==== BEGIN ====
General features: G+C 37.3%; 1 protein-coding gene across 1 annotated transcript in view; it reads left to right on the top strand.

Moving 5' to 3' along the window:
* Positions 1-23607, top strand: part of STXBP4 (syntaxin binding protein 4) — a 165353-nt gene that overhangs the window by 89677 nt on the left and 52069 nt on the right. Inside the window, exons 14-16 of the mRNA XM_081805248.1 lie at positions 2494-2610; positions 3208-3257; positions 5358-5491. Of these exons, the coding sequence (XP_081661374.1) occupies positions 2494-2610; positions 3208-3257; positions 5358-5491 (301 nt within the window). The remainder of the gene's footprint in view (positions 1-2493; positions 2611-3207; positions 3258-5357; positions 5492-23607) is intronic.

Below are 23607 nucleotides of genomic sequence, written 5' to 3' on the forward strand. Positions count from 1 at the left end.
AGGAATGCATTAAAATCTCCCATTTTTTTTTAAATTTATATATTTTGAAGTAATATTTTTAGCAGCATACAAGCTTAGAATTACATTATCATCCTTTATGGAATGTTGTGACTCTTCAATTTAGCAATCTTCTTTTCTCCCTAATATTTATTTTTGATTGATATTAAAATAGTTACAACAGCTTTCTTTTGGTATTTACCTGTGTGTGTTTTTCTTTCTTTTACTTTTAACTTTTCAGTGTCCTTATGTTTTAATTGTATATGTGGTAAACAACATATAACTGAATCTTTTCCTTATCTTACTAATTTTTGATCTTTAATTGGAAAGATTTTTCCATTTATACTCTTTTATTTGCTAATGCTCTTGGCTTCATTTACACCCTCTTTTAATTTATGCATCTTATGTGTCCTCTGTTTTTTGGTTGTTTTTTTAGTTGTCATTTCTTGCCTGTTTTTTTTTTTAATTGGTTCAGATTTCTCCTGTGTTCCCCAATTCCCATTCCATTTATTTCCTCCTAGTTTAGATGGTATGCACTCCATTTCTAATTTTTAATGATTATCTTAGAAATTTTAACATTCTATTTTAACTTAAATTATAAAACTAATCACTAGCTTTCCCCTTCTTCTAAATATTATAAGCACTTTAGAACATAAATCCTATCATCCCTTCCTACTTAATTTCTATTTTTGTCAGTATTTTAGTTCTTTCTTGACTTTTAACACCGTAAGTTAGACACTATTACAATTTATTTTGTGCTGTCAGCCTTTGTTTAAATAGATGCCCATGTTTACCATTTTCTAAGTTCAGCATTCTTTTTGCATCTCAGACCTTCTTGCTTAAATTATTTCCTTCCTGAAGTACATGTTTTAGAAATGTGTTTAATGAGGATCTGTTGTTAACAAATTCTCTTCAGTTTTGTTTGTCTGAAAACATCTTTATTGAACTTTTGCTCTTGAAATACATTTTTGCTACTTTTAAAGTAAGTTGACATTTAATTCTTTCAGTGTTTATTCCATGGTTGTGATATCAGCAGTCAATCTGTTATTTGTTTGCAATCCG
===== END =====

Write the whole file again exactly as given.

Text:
General features: G+C 37.3%; 1 protein-coding gene across 1 annotated transcript in view; it reads left to right on the top strand.

Moving 5' to 3' along the window:
* Positions 1-23607, top strand: part of STXBP4 (syntaxin binding protein 4) — a 165353-nt gene that overhangs the window by 89677 nt on the left and 52069 nt on the right. Inside the window, exons 14-16 of the mRNA XM_081805248.1 lie at positions 2494-2610; positions 3208-3257; positions 5358-5491. Of these exons, the coding sequence (XP_081661374.1) occupies positions 2494-2610; positions 3208-3257; positions 5358-5491 (301 nt within the window). The remainder of the gene's footprint in view (positions 1-2493; positions 2611-3207; positions 3258-5357; positions 5492-23607) is intronic.

Below are 23607 nucleotides of genomic sequence, written 5' to 3' on the forward strand. Positions count from 1 at the left end.
AGGAATGCATTAAAATCTCCCATTTTTTTTTAAATTTATATATTTTGAAGTAATATTTTTAGCAGCATACAAGCTTAGAATTACATTATCATCCTTTATGGAATGTTGTGACTCTTCAATTTAGCAATCTTCTTTTCTCCCTAATATTTATTTTTGATTGATATTAAAATAGTTACAACAGCTTTCTTTTGGTATTTACCTGTGTGTGTTTTTCTTTCTTTTACTTTTAACTTTTCAGTGTCCTTATGTTTTAATTGTATATGTGGTAAACAACATATAACTGAATCTTTTCCTTATCTTACTAATTTTTGATCTTTAATTGGAAAGATTTTTCCATTTATACTCTTTTATTTGCTAATGCTCTTGGCTTCATTTACACCCTCTTTTAATTTATGCATCTTATGTGTCCTCTGTTTTTTGGTTGTTTTTTTAGTTGTCATTTCTTGCCTGTTTTTTTTTTTAATTGGTTCAGATTTCTCCTGTGTTCCCCAATTCCCATTCCATTTATTTCCTCCTAGTTTAGATGGTATGCACTCCATTTCTAATTTTTAATGATTATCTTAGAAATTTTAACATTCTATTTTAACTTAAATTATAAAACTAATCACTAGCTTTCCCCTTCTTCTAAATATTATAAGCACTTTAGAACATAAATCCTATCATCCCTTCCTACTTAATTTCTATTTTTGTCAGTATTTTAGTTCTTTCTTGACTTTTAACACCGTAAGTTAGACACTATTACAATTTATTTTGTGCTGTCAGCCTTTGTTTAAATAGATGCCCATGTTTACCATTTTCTAAGTTCAGCATTCTTTTTGCATCTCAGACCTTCTTGCTTAAATTATTTCCTTCCTGAAGTACATGTTTTAGAAATGTGTTTAATGAGGATCTGTTGTTAACAAATTCTCTTCAGTTTTGTTTGTCTGAAAACATCTTTATTGAACTTTTGCTCTTGAAATACATTTTTGCTACTTTTAAAGTAAGTTGACATTTAATTCTTTCAGTGTTTATTCCATGGTTGTGATATCAGCAGTCAATCTGTTATTTGTTTGCAATCCG